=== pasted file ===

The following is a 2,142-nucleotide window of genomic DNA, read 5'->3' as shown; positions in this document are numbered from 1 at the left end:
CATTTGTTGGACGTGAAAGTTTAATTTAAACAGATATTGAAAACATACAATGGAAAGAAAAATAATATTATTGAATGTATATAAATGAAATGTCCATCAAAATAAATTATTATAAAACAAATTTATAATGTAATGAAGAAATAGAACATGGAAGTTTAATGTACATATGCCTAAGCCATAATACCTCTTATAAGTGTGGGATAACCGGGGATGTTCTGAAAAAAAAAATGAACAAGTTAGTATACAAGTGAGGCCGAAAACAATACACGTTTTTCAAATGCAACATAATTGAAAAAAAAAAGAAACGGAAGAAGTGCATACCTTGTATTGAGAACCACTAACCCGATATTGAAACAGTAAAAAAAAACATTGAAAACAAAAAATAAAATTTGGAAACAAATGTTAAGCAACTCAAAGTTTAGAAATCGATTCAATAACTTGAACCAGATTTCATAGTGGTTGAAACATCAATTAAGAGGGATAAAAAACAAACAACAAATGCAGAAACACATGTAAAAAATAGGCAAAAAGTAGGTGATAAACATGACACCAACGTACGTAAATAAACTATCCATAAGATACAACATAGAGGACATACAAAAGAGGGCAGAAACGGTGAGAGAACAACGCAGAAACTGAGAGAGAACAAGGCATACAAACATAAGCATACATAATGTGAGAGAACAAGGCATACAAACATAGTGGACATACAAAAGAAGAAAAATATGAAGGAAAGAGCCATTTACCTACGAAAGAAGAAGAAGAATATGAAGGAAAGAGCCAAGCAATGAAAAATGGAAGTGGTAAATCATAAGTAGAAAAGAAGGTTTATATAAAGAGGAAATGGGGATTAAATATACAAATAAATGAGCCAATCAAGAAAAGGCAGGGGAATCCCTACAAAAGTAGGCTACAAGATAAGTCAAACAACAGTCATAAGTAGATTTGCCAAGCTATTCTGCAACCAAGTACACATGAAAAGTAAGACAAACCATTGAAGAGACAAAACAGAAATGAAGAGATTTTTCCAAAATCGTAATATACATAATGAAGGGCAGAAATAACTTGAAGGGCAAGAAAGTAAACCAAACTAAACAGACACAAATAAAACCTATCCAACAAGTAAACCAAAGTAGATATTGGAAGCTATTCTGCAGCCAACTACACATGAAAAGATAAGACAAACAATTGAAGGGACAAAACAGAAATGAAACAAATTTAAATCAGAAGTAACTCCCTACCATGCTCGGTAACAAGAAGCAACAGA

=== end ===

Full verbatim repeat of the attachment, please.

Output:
The following is a 2,142-nucleotide window of genomic DNA, read 5'->3' as shown; positions in this document are numbered from 1 at the left end:
CATTTGTTGGACGTGAAAGTTTAATTTAAACAGATATTGAAAACATACAATGGAAAGAAAAATAATATTATTGAATGTATATAAATGAAATGTCCATCAAAATAAATTATTATAAAACAAATTTATAATGTAATGAAGAAATAGAACATGGAAGTTTAATGTACATATGCCTAAGCCATAATACCTCTTATAAGTGTGGGATAACCGGGGATGTTCTGAAAAAAAAAATGAACAAGTTAGTATACAAGTGAGGCCGAAAACAATACACGTTTTTCAAATGCAACATAATTGAAAAAAAAAAGAAACGGAAGAAGTGCATACCTTGTATTGAGAACCACTAACCCGATATTGAAACAGTAAAAAAAAACATTGAAAACAAAAAATAAAATTTGGAAACAAATGTTAAGCAACTCAAAGTTTAGAAATCGATTCAATAACTTGAACCAGATTTCATAGTGGTTGAAACATCAATTAAGAGGGATAAAAAACAAACAACAAATGCAGAAACACATGTAAAAAATAGGCAAAAAGTAGGTGATAAACATGACACCAACGTACGTAAATAAACTATCCATAAGATACAACATAGAGGACATACAAAAGAGGGCAGAAACGGTGAGAGAACAACGCAGAAACTGAGAGAGAACAAGGCATACAAACATAAGCATACATAATGTGAGAGAACAAGGCATACAAACATAGTGGACATACAAAAGAAGAAAAATATGAAGGAAAGAGCCATTTACCTACGAAAGAAGAAGAAGAATATGAAGGAAAGAGCCAAGCAATGAAAAATGGAAGTGGTAAATCATAAGTAGAAAAGAAGGTTTATATAAAGAGGAAATGGGGATTAAATATACAAATAAATGAGCCAATCAAGAAAAGGCAGGGGAATCCCTACAAAAGTAGGCTACAAGATAAGTCAAACAACAGTCATAAGTAGATTTGCCAAGCTATTCTGCAACCAAGTACACATGAAAAGTAAGACAAACCATTGAAGAGACAAAACAGAAATGAAGAGATTTTTCCAAAATCGTAATATACATAATGAAGGGCAGAAATAACTTGAAGGGCAAGAAAGTAAACCAAACTAAACAGACACAAATAAAACCTATCCAACAAGTAAACCAAAGTAGATATTGGAAGCTATTCTGCAGCCAACTACACATGAAAAGATAAGACAAACAATTGAAGGGACAAAACAGAAATGAAACAAATTTAAATCAGAAGTAACTCCCTACCATGCTCGGTAACAAGAAGCAACAGA